Triggers as cues
So now that we’ve talked about what triggers are, I want to actually challenge us a little bit. I’d like to reframe triggers as “cues”. Our brain interprets something that happens in the present moment as a cue to feel, think and respond in a way that reminds us of our past stories or experiences.
I offer this reframe because I want to bring some self-responsibility back to this. “Being triggered” has become a bit of a buzz word, and part of me loves that because it means advocating for our mental health has become something that’s so much more normal for us — and I will always err on the side of us being kind to ourselves rather than just being taught to deny when we’re hurt. At the same time, a part of me sees how it can get simplified as this catch-all term that people use — “this is triggering me, you’re triggering me, I’m out”. But what does that actually mean?
To me, what being triggered means is — “this situation is a cue that then leads me to automatically and instinctively feel and behave in these ways that felt necessary at another point in my life. And, I want to learn to discern whether these feelings and behaviours are actually still necessary in the present.”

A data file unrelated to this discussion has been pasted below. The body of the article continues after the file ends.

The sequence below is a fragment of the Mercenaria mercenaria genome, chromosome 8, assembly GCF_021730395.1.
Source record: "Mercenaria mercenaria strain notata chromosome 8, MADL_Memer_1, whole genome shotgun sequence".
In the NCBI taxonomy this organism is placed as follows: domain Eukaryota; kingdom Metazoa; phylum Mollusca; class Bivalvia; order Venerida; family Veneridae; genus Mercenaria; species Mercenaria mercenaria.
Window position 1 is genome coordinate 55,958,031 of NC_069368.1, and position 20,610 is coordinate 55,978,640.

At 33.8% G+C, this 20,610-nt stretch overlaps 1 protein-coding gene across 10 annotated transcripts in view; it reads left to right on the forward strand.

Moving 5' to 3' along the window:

Doing this still allows us to say when we’re being triggered by something, but also prompts us to ask ourselves what we need in this moment of being triggered. Below are some options to think about:
- Do I need to remove myself from this situation?
- Do I need to give myself some kindness and compassion?
- Do I need to find some ways to self-regulate?
- Do I need to set a boundary with someone?
- Do I need to communicate my feelings more assertively?
- Do I need to talk to a therapist or trusted confidant?
- Do I need to take some time to reflect on this situation more?
That is self-responsibility. That is choosing to use “trigger”, not as a catch-all word, but as a word that prompts us to reflect and take honest and assertive action that is kind to ourselves.
Now I know that this is easier said than done. Because of what goes on in our brains when we’re triggered, of course it is hard to regulate ourselves and reflect on what we need — because our automatic reactions have taken over. The first steps towards healing, as I’ve hopefully drilled into your brains already, are awareness and self-compassion. If you can simply catch yourself when you’ve been triggered, and offer yourself even just a sliver of kindness, even if it’s only 1% of the time to start with, that in itself can make a huge impact.
This lesson helped us understand what triggers are and how to recognise when they happen. We have one last lesson in this module that explains some of the neuroscience behind how we heal from trauma, which is what the ‘Cope’ part of this course focuses on helping put into action.